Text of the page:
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Ranes v. Murphy

United States District Court, D. Kansas

March 28, 2018

CHAD EUGENE RANES, Plaintiff,
v.
BRIAN MURPHY and MIKE JEWEL, Defendants.

          MEMORANDUM AND ORDER

          SAM A. CROW U.S. Senior District Judge

         This matter is a civil rights action filed pursuant to 42 U.S.C. § 1983. Plaintiff, a prisoner at the Allen County, Kansas, Jail, proceeds pro se and forma pauperis.

         Screening

         A federal court must conduct a preliminary review of any case in which a prisoner seeks relief against a governmental entity or an officer or employee of such an entity. See 28 U.S.C. §1915A(a). Following this review, the court must dismiss any portion of the complaint that is frivolous, malicious, fails to state a claim upon which relief may be granted, or seeks monetary damages from a defendant who is immune from that relief. See 28 U.S.C. § 1915A(b).

         In screening, a court liberally construes pleadings filed by a party proceeding pro se and applies “less stringent standards than formal pleadings drafted by lawyers.” Erickson v. Pardus, 551 U.S. 89, 94 (2007).

         To state a claim for relief under Section 1983, a plaintiff must allege the violation of a right secured by the Constitution and laws of the United States and must show that the alleged deprivation was committed by a person acting under color of state law.” West v. Atkins, 487 U.S. 42, 48-49 (1988)(citations omitted).

         To avoid a dismissal for failure to state a claim, a complaint must set out factual allegations that “raise a right to relief above the speculative level.” Bell Atlantic Corp. v. Twombly, 550 U.S. 544, 555 (2007). The court accepts the well-pleaded allegations in the complaint as true and construes them in the light most favorable to the plaintiff. Id. However, “when the allegations in a complaint, however true, could not raise a [plausible] claim of entitlement to relief, ” the matter should be dismissed. Id. at 558. A court need not accept “[t]hreadbare recitals of the elements of a cause of action supported by mere conclusory statements.” Ashcroft v. Iqbal, 556 U.S. 662, 678 (2009). Rather, “to state a claim in federal court, a complaint must explain what each defendant did to [the pro se plaintiff]; when the defendant did it; how the defendant's action harmed [the plaintiff]; and what specific legal right the plaintiff believes the defendant violated.” Nasious v. Two Unknown B.I.C.E. Agents, 492 F.3d 1158, 1163 (10th Cir. 2007).

         The Tenth Circuit has observed that the U.S. Supreme Court's decisions in Twombley and Erickson set out a new standard of review for dismissals under 28 U.S.C. § 1915(e)(2)(B)(ii) dismissals. See Key v. Bemis, 500 F.3d 1214, 1218 (10th Cir. 2007)(citations omitted). Following those decisions, courts “look to the specific allegations in the complaint to determine whether they plausibly support a legal claim for relief.” Kay, 500 F.3d at 1218 (quotation marks and internal citations omitted). A plaintiff “must nudge his claims across the line from conceivable to plausible.” Smith v. United States, 561 F.3d 1090, 1098 (10th Cir. 2009). In this context, “plausible” refers “to the scope of the allegations in a complaint: if they are so general that they encompass a wide swath of conduct much of it innocent, ” then the plaintiff has not “nudged [the] claims across the line from conceivable to plausible.” Robbins v. Oklahoma, 519 F.3d 1242, 1247 (citing Twombly at 1974).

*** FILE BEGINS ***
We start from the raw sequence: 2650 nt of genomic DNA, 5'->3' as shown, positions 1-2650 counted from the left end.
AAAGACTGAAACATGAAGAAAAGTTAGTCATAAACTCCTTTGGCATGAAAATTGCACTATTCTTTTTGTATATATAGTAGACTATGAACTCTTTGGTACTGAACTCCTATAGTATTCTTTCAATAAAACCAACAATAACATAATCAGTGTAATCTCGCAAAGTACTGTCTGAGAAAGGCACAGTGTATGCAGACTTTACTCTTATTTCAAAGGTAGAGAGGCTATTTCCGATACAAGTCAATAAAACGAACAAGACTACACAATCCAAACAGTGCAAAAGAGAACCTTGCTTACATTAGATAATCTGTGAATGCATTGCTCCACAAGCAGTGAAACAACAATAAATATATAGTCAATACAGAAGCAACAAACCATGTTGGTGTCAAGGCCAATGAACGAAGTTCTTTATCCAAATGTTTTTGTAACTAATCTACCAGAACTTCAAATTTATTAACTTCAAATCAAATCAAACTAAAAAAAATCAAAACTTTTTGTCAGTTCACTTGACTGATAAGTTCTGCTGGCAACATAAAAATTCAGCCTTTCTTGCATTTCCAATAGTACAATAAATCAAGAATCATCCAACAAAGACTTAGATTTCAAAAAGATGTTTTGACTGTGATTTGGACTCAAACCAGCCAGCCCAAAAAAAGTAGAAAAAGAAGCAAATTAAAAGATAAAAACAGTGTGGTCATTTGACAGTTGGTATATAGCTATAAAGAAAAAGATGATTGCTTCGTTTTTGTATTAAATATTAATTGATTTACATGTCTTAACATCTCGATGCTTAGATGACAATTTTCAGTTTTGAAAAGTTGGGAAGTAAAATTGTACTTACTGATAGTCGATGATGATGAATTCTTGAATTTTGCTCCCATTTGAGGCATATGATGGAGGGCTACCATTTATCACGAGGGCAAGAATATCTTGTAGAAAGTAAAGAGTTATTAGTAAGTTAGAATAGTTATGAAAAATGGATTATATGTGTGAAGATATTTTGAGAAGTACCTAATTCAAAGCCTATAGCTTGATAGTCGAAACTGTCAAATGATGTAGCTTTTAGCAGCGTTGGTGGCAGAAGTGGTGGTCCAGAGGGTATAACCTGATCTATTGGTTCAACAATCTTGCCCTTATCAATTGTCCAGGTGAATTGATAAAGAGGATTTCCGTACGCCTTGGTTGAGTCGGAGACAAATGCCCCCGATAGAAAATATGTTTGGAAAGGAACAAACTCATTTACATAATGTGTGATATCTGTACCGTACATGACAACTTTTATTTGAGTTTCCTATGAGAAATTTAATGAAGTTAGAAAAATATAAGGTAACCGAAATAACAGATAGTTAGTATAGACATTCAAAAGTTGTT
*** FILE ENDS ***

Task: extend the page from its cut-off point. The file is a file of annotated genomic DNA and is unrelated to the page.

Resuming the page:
Discussion

         Plaintiff presents three grounds for relief: (1) that he told jail guards, the sheriff, and the jail administrator that he was in pain and needed to go to the hospital; (2) that his legal mail is being opened outside his presence; and (3) that he has told “all guards” that he needs to see mental health providers. The defendants named in the complaint are Sheriff Brian Murphy and Mike Jewel, the jail administrator.

         Right to Medical Care

         Two of plaintiff's claims assert that he has been denied adequate medical attention. In an action under Section 1983, the Court must consider whether a deprivation alleged by a prisoner violates the Constitution. A prisoner is entitled to humane conditions of confinement, including adequate medical care. Farmer v. Brennan, 511 U.S. 825, 832 (1994)(quoting Hudson v. Palmer, 468 U.S. 517, 526-27 (1984)). “[D]eliberate indifference to serious medical needs of prisoners” violates the Eighth Amendment.[1] Estelle v. Gamble, 419 U.S. 97, 104-05 (1976). The deliberate indifference standard has two components; first, the objective component requires that a condition must be “sufficiently serious” and second, the subjective component requires that the prison officials acted with a sufficiently culpable state of mind. Self v. Crum, 439 F.3d 1227, 1230-31 (10th Cir. 2006).

         A negligent failure to provide adequate medical care does not violate a prisoner's constitutional rights, even if that failure rises to medical malpractice. Perkins v. Kan. Dept. of Corrections, 165 F.3d 803, 811 (10th Cir. 1999). Finally, a prisoner's disagreement with a diagnosis or the course of medical care offered is not, in itself, a constitutional violation. Id.

         Because the complaint offers no factual support for plaintiff's claims that he was denied adequate medical care, he must present facts to explain the nature of his medical needs, how officials responded to his medical complaints, and any ...


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